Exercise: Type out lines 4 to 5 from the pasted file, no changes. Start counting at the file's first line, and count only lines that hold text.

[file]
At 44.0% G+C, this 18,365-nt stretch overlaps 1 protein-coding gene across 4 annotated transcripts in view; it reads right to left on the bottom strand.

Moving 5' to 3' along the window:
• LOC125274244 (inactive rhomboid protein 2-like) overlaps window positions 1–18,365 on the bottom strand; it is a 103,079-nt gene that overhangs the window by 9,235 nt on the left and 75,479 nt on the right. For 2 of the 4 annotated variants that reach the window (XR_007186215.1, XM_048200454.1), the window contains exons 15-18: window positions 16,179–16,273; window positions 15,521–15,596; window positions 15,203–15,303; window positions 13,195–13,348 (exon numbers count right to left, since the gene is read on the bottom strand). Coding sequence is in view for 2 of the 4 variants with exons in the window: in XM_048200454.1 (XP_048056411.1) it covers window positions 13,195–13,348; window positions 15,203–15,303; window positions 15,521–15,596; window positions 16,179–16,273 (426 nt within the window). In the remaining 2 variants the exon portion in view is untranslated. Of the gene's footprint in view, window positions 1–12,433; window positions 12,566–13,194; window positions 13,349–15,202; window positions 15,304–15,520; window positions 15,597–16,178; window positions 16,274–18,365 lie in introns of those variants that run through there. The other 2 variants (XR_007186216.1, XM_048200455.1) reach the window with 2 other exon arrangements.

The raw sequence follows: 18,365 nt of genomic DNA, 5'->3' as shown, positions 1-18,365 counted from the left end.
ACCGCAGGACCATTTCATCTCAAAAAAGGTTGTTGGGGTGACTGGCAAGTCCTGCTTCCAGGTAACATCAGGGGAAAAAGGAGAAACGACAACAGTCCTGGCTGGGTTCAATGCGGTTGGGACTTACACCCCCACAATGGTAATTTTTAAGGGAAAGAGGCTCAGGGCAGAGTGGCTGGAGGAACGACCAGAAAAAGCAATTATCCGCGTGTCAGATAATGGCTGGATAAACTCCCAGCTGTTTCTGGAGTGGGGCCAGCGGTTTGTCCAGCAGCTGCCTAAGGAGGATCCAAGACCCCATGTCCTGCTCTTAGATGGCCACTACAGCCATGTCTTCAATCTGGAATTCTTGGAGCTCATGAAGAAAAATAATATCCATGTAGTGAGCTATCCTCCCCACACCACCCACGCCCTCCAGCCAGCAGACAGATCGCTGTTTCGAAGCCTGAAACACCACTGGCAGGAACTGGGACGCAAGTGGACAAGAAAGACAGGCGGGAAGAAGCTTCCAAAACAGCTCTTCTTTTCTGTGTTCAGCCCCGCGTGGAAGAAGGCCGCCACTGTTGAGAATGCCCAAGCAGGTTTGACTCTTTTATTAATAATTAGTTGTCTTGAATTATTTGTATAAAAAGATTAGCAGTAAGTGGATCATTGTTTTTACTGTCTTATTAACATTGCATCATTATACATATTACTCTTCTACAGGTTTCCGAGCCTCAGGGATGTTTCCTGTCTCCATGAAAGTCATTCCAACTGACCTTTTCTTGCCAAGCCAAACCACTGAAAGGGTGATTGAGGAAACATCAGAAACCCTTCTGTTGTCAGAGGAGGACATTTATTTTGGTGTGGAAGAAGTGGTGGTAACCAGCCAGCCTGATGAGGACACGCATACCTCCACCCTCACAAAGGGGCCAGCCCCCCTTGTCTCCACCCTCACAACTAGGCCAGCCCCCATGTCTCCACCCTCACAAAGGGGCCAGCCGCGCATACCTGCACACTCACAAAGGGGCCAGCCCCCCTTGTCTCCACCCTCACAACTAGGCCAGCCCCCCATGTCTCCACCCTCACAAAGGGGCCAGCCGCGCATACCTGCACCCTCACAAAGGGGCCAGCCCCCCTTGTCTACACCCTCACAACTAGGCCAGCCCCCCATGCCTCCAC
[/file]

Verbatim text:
The raw sequence follows: 18,365 nt of genomic DNA, 5'->3' as shown, positions 1-18,365 counted from the left end.
ACCGCAGGACCATTTCATCTCAAAAAAGGTTGTTGGGGTGACTGGCAAGTCCTGCTTCCAGGTAACATCAGGGGAAAAAGGAGAAACGACAACAGTCCTGGCTGGGTTCAATGCGGTTGGGACTTACACCCCCACAATGGTAATTTTTAAGGGAAAGAGGCTCAGGGCAGAGTGGCTGGAGGAACGACCAGAAAAAGCAATTATCCGCGTGTCAGATAATGGCTGGATAAACTCCCAGCTGTTTCTGGAGTGGGGCCAGCGGTTTGTCCAGCAGCTGCCTAAGGAGGATCCAAGACCCCATGTCCTGCTCTTAGATGGCCACTACAGCCATGTCTTCAATCTGGAATTCTTGGAGCTCATGAAGAAAAATAATATCCATGTAGTGAGCTATCCTCCCCACACCACCCACGCCCTCCAGCCAGCAGACAGATCGCTGTTTCGAAGCCTGAAACACCACTGGCAGGAACTGGGACGCAAGTGGACAAGAAAGACAGGCGGGAAGAAGCTTCCAAAACAGCTCTTCTTTTCTGTGTTCAGCCCCGCGTGGAAGAAGGCCGCCACTGTTGAGAATGCCCAAGCAGGTTTGACTCTTTTATTAATAATTAGTTGTCTTGAATTATTTGTATAAAAAGATTAGCAGTAAGTGGATCATTGTTTTTACTGTCTTATTAACATTGCATCATTATACATATTACTCTTCTACAGGTTTCCGAGCCTCAGGGATGTTTCCTGTCTCCATGAAAGTCATTCCAACTGACCTTTTCTTGCCAAGCCAAACCACTGAAAGGGTGATTGAGGAAACATCAGAAACCCTTCTGTTGTCAGAGGAGGACATTTATTTTGGTGTGGAAGAAGTGGTGGTAACCAGCCAGCCTGATGAGGACACGCATACCTCCACCCTCACAAAGGGGCCAGCCCCCCTTGTCTCCACCCTCACAACTAGGCCAGCCCCCATGTCTCCACCCTCACAAAGGGGCCAGCCGCGCATACCTGCACACTCACAAAGGGGCCAGCCCCCCTTGTCTCCACCCTCACAACTAGGCCAGCCCCCCATGTCTCCACCCTCACAAAGGGGCCAGCCGCGCATACCTGCACCCTCACAAAGGGGCCAGCCCCCCTTGTCTACACCCTCACAACTAGGCCAGCCCCCCATGCCTCCAC